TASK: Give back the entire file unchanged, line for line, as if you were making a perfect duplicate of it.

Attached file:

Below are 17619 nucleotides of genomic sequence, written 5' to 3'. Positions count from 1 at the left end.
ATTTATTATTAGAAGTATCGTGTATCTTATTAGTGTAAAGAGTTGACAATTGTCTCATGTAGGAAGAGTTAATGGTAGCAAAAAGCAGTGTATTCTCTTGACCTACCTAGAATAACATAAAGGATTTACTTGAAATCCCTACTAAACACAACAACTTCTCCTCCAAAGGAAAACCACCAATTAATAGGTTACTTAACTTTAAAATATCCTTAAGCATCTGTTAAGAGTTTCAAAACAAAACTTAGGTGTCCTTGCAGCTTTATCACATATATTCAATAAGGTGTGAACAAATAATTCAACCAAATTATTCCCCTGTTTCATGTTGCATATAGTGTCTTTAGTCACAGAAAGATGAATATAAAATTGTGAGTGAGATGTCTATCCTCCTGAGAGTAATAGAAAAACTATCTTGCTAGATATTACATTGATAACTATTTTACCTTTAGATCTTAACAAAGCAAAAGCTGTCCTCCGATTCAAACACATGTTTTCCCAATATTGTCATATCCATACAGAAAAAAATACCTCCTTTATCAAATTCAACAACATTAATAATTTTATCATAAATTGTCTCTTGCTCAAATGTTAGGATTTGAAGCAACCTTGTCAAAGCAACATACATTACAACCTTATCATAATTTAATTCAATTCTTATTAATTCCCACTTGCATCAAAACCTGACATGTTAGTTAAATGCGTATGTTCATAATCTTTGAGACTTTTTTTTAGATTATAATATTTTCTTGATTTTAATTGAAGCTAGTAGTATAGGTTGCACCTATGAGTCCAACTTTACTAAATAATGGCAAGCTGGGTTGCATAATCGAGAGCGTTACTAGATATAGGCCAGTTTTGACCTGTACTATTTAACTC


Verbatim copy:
Below are 17619 nucleotides of genomic sequence, written 5' to 3'. Positions count from 1 at the left end.
ATTTATTATTAGAAGTATCGTGTATCTTATTAGTGTAAAGAGTTGACAATTGTCTCATGTAGGAAGAGTTAATGGTAGCAAAAAGCAGTGTATTCTCTTGACCTACCTAGAATAACATAAAGGATTTACTTGAAATCCCTACTAAACACAACAACTTCTCCTCCAAAGGAAAACCACCAATTAATAGGTTACTTAACTTTAAAATATCCTTAAGCATCTGTTAAGAGTTTCAAAACAAAACTTAGGTGTCCTTGCAGCTTTATCACATATATTCAATAAGGTGTGAACAAATAATTCAACCAAATTATTCCCCTGTTTCATGTTGCATATAGTGTCTTTAGTCACAGAAAGATGAATATAAAATTGTGAGTGAGATGTCTATCCTCCTGAGAGTAATAGAAAAACTATCTTGCTAGATATTACATTGATAACTATTTTACCTTTAGATCTTAACAAAGCAAAAGCTGTCCTCCGATTCAAACACATGTTTTCCCAATATTGTCATATCCATACAGAAAAAAATACCTCCTTTATCAAATTCAACAACATTAATAATTTTATCATAAATTGTCTCTTGCTCAAATGTTAGGATTTGAAGCAACCTTGTCAAAGCAACATACATTACAACCTTATCATAATTTAATTCAATTCTTATTAATTCCCACTTGCATCAAAACCTGACATGTTAGTTAAATGCGTATGTTCATAATCTTTGAGACTTTTTTTTAGATTATAATATTTTCTTGATTTTAATTGAAGCTAGTAGTATAGGTTGCACCTATGAGTCCAACTTTACTAAATAATGGCAAGCTGGGTTGCATAATCGAGAGCGTTACTAGATATAGGCCAGTTTTGACCTGTACTATTTAACTC